JENNIE WADE HOUSE

BY KINEDY

548 Baltimore Street, Gettysburg, PA

(717) 334-4100

Status: Historical Property

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Photo Copyright Branson Johnson
Used with Permission


Quite possibly the most famous house in all of Gettysburg, Pennsylvania is known by many as the Jennie Wade House & is considered a must-see when visiting the town. 


The “Jennie Wade House” is situated just a stone’s throw away from East Cemetery Hill, a spot that saw extensive fighting throughout the Battle of Gettysburg, & just a few feet from where the armies divided the town. For many years, I have been intrigued by this story, as have many others, but I’m not entirely convinced it’s the right story. (DISCLAIMER: All of the details remain open to speculation & your own interpretation, there are several different versions of this story & none of us were actually there when the event unfolded. This is my research & my personal interpretation/belief)

The house was built in 1842 as a divided, two-family home, the south (right) side of the house was owned by a woman named Catherine McClain, & the north (left) side was owned by “Jennie’s” brother-in-law, John Louis McClellan. The house was originally called the McClellan house prior to “Jennie’s” death & she never actually lived there until the battle grew too close to her home & she came to stay with her sister, Georgeanna.

When the battle came into town, both families remained in their respective homes, going about life as best they could with a war raging quite literally in their backyard. However, on the morning of July 2, 1863, an artillery shell hit the house, but didn’t explode, leaving a hole in the wall that divided the two homes. This would later play a role in removing ‘Jennie’s’ body after she was killed.

The story goes that the morning of July 3, 1863, while ‘Jennie’ and her sister were preparing bread for the Union soldiers, a Confederate bullet penetrated two doors & struck ‘Ginnie’ in the back, killing her instantly. The story continues by saying that Union soldiers helped carry her body down to the cellar where she & her family waited out the rest of the battle in the July heat.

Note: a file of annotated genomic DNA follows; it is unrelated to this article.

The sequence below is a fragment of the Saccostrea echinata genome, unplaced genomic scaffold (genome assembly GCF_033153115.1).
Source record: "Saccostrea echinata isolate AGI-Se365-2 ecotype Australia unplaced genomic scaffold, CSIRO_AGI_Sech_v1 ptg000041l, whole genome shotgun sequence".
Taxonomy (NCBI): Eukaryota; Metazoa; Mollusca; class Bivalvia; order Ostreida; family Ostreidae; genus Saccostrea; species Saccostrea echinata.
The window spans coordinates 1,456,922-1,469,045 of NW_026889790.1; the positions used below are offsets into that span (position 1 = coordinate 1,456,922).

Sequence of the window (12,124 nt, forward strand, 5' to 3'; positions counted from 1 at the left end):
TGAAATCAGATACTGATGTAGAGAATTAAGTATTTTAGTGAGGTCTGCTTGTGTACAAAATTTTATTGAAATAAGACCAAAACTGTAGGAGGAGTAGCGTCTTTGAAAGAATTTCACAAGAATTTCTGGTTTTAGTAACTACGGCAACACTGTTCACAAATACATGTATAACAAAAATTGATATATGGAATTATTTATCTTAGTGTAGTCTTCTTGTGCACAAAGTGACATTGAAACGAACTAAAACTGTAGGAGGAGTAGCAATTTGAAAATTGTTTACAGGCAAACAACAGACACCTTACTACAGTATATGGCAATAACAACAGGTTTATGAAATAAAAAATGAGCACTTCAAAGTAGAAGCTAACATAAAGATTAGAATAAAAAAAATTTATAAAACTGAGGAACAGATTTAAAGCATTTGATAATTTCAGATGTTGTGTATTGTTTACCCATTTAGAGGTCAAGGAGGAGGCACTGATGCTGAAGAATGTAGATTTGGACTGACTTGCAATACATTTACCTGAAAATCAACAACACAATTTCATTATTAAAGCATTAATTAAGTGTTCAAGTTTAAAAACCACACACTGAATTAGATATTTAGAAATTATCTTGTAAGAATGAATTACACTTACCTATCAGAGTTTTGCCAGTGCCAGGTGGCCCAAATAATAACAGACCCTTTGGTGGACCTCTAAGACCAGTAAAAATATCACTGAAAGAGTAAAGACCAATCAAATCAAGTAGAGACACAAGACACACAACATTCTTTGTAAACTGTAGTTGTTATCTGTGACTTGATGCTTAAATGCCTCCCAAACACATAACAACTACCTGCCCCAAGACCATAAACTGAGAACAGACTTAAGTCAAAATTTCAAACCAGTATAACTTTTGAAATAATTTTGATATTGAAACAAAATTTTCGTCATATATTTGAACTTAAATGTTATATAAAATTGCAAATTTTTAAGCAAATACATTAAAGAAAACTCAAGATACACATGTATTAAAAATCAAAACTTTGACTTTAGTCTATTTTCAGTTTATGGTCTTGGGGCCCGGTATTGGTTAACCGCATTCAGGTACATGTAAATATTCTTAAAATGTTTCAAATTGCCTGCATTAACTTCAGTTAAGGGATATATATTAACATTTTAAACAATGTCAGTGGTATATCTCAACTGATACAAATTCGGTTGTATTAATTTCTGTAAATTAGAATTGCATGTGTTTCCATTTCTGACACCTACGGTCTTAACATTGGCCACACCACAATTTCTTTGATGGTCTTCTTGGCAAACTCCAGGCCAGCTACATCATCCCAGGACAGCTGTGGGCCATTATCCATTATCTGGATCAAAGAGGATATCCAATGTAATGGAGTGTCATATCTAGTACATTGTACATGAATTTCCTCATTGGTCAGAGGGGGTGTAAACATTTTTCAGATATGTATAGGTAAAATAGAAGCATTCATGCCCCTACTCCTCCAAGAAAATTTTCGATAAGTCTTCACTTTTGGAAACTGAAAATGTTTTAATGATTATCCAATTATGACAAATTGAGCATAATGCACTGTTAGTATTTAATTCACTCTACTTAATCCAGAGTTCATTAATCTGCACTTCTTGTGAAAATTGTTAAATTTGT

Photo Copyright Branson Johnson
Used with Permission


“Jennie” was born Mary Virginia Wade on May 21, 1843, in Gettysburg, Pennsylvania to Mary Ann Filby, & James Wade, Sr. While digging through several of the exact same stories & articles, I eventually found information that I don’t think has ever been talked about, so let’s.

“Jennie” was often thought to be a “copper head” or southern sympathizer, but this rumor could be attributed to the fact that her father, James was born in Virginia. It could also be attributed to the speculation that she, Jack Skelly, & a boy named Wesley Culp were childhood best friends. Before the war, Wesley moved to Virginia with his boss & joined the Confederate Army when Virginia seceded. There’s some speculation that she was actually in love with Wesley, not Jack. (which, quite honestly wouldn’t surprise me, but who knows.)

Going back now to her father, in 1839, James was charged with “committing fornication by force & fathering a child out of wedlock”, on this charge he was found not guilty by the Adams County Court, however, this wasn’t his first run in with such behavior. He was accused of arson, charged with assault three times & found guilty twice & sent to prison for larceny. That was, until 1852 when “Jennie’s” mother, Mary petitioned to have James found insane. He was sent to the Adams County Almshouse & remained there until his death in 1872. It was said that the family raised the said child as “Jennie’s” older brother, but I’ve only been able to find three brothers in her family tree, from credible sources, & they are three, seven & twelve years younger than “Jennie”. Her only older siblings are two sisters, Georgeanna, “Georgia” (who lived in the house where “Jennie” was killed) & Martha.